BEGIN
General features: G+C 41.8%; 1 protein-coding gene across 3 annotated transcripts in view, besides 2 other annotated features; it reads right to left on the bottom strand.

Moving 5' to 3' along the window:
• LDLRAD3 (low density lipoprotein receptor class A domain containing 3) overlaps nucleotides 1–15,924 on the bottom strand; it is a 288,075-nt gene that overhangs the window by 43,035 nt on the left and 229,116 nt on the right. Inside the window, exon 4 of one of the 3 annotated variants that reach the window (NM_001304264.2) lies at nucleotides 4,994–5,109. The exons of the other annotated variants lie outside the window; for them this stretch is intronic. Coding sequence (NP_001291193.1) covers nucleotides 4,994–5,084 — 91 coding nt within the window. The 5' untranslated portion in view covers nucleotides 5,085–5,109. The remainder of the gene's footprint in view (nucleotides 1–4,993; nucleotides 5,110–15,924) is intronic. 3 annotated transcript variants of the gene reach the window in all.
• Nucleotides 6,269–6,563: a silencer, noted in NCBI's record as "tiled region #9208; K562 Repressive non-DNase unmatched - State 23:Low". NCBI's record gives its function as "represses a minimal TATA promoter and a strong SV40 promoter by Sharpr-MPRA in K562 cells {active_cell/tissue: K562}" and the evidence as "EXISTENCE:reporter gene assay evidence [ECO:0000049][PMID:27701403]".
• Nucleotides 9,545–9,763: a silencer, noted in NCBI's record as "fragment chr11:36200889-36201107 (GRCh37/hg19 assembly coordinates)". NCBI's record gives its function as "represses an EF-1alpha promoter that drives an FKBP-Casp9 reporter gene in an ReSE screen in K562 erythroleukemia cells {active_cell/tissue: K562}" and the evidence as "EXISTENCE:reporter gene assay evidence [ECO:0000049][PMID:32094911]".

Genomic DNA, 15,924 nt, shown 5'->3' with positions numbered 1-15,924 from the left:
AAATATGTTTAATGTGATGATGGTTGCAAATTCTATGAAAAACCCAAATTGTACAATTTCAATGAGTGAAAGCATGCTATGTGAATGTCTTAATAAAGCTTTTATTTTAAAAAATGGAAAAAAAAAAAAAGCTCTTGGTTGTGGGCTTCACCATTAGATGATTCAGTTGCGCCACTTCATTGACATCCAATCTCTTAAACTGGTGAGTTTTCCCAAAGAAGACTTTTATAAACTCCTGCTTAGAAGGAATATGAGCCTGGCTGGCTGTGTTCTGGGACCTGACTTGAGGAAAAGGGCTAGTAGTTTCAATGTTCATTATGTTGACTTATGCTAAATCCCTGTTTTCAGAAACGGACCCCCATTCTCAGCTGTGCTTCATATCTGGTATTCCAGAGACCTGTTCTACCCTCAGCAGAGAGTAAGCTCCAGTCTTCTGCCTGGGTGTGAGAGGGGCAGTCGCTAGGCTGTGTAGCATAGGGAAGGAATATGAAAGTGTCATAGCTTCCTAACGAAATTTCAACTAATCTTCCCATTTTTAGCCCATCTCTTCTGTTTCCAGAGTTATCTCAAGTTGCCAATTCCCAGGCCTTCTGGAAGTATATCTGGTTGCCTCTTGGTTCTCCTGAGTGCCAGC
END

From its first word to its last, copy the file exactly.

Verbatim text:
General features: G+C 41.8%; 1 protein-coding gene across 3 annotated transcripts in view, besides 2 other annotated features; it reads right to left on the bottom strand.

Moving 5' to 3' along the window:
• LDLRAD3 (low density lipoprotein receptor class A domain containing 3) overlaps nucleotides 1–15,924 on the bottom strand; it is a 288,075-nt gene that overhangs the window by 43,035 nt on the left and 229,116 nt on the right. Inside the window, exon 4 of one of the 3 annotated variants that reach the window (NM_001304264.2) lies at nucleotides 4,994–5,109. The exons of the other annotated variants lie outside the window; for them this stretch is intronic. Coding sequence (NP_001291193.1) covers nucleotides 4,994–5,084 — 91 coding nt within the window. The 5' untranslated portion in view covers nucleotides 5,085–5,109. The remainder of the gene's footprint in view (nucleotides 1–4,993; nucleotides 5,110–15,924) is intronic. 3 annotated transcript variants of the gene reach the window in all.
• Nucleotides 6,269–6,563: a silencer, noted in NCBI's record as "tiled region #9208; K562 Repressive non-DNase unmatched - State 23:Low". NCBI's record gives its function as "represses a minimal TATA promoter and a strong SV40 promoter by Sharpr-MPRA in K562 cells {active_cell/tissue: K562}" and the evidence as "EXISTENCE:reporter gene assay evidence [ECO:0000049][PMID:27701403]".
• Nucleotides 9,545–9,763: a silencer, noted in NCBI's record as "fragment chr11:36200889-36201107 (GRCh37/hg19 assembly coordinates)". NCBI's record gives its function as "represses an EF-1alpha promoter that drives an FKBP-Casp9 reporter gene in an ReSE screen in K562 erythroleukemia cells {active_cell/tissue: K562}" and the evidence as "EXISTENCE:reporter gene assay evidence [ECO:0000049][PMID:32094911]".

Genomic DNA, 15,924 nt, shown 5'->3' with positions numbered 1-15,924 from the left:
AAATATGTTTAATGTGATGATGGTTGCAAATTCTATGAAAAACCCAAATTGTACAATTTCAATGAGTGAAAGCATGCTATGTGAATGTCTTAATAAAGCTTTTATTTTAAAAAATGGAAAAAAAAAAAAAGCTCTTGGTTGTGGGCTTCACCATTAGATGATTCAGTTGCGCCACTTCATTGACATCCAATCTCTTAAACTGGTGAGTTTTCCCAAAGAAGACTTTTATAAACTCCTGCTTAGAAGGAATATGAGCCTGGCTGGCTGTGTTCTGGGACCTGACTTGAGGAAAAGGGCTAGTAGTTTCAATGTTCATTATGTTGACTTATGCTAAATCCCTGTTTTCAGAAACGGACCCCCATTCTCAGCTGTGCTTCATATCTGGTATTCCAGAGACCTGTTCTACCCTCAGCAGAGAGTAAGCTCCAGTCTTCTGCCTGGGTGTGAGAGGGGCAGTCGCTAGGCTGTGTAGCATAGGGAAGGAATATGAAAGTGTCATAGCTTCCTAACGAAATTTCAACTAATCTTCCCATTTTTAGCCCATCTCTTCTGTTTCCAGAGTTATCTCAAGTTGCCAATTCCCAGGCCTTCTGGAAGTATATCTGGTTGCCTCTTGGTTCTCCTGAGTGCCAGC